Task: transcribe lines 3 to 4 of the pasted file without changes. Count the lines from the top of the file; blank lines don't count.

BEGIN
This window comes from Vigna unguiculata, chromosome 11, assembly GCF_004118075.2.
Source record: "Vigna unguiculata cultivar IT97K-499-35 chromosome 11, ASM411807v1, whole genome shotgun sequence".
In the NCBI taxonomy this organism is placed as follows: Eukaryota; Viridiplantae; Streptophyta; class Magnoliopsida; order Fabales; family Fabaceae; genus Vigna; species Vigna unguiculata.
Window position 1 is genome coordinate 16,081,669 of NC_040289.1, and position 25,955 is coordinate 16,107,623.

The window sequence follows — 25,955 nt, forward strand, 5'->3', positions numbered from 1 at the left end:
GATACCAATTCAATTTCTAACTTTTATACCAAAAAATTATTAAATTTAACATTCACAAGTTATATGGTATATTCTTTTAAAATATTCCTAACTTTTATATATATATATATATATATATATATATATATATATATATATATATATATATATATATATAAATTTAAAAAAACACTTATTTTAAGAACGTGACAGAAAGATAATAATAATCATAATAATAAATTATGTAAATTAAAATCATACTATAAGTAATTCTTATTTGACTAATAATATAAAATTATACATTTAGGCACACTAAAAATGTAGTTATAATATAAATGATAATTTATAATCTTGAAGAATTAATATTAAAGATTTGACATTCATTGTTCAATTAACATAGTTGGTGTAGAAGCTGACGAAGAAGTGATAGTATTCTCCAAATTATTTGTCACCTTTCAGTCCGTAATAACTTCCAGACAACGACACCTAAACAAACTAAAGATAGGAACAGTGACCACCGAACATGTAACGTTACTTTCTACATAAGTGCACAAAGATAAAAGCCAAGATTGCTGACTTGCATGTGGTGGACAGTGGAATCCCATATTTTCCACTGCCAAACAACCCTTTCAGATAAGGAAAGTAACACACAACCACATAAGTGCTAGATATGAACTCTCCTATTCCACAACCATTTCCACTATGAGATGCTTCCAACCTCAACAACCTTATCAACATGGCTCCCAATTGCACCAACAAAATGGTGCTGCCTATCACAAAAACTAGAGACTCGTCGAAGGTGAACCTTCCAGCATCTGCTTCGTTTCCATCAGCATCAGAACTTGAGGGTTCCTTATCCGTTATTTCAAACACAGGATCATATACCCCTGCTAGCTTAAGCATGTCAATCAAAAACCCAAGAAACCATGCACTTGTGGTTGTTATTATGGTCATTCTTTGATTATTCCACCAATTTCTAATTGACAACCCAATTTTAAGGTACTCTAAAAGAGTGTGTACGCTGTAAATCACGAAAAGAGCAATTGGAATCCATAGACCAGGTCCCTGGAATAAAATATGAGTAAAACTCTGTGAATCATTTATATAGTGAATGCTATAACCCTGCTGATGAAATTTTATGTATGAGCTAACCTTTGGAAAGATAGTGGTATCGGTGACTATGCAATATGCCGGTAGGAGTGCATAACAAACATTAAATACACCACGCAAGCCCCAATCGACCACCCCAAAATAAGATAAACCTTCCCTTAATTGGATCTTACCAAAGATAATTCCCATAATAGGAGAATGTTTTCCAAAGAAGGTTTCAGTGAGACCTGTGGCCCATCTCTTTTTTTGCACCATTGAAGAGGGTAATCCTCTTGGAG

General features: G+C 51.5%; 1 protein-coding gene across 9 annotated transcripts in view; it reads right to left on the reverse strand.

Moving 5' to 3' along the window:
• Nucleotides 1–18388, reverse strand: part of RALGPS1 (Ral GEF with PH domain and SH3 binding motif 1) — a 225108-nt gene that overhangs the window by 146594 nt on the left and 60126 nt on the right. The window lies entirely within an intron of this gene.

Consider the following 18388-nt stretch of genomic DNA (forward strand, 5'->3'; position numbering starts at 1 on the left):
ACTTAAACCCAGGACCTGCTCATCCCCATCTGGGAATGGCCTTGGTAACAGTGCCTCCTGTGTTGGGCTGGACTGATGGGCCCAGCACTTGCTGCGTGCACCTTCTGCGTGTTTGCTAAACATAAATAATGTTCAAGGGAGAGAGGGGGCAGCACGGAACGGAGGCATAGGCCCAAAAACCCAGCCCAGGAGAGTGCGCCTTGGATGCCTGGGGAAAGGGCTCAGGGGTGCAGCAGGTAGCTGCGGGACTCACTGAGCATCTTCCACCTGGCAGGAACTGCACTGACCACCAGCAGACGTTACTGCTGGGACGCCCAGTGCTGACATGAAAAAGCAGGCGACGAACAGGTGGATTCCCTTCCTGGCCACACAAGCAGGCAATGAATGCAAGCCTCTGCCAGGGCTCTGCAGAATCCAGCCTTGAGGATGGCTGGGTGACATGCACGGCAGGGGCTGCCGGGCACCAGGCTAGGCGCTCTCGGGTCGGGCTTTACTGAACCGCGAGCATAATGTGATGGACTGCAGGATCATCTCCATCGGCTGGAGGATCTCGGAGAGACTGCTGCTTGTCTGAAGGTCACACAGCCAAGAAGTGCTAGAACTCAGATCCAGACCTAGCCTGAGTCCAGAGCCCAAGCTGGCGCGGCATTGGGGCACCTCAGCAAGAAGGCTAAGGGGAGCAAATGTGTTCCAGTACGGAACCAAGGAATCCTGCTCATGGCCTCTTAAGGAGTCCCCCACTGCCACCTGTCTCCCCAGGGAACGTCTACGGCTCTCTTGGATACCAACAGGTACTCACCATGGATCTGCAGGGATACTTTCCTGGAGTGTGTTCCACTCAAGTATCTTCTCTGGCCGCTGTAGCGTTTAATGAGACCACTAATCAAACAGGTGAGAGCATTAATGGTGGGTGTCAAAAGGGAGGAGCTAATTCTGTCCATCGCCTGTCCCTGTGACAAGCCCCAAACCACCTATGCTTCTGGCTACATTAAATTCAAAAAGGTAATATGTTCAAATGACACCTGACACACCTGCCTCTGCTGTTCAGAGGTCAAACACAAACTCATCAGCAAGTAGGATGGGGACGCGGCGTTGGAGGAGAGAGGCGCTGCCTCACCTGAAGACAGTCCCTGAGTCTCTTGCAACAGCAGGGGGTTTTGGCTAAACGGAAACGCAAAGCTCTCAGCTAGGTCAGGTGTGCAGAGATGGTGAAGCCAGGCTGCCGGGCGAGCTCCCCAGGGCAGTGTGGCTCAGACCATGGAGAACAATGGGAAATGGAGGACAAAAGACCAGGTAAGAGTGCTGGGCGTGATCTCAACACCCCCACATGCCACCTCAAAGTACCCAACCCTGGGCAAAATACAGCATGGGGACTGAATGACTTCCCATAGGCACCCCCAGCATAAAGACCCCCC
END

In the NCBI taxonomy this organism is placed as follows: Eukaryota; Viridiplantae; Streptophyta; class Magnoliopsida; order Fabales; family Fabaceae; genus Vigna; species Vigna unguiculata.
Window position 1 is genome coordinate 16,081,669 of NC_040289.1, and position 25,955 is coordinate 16,107,623.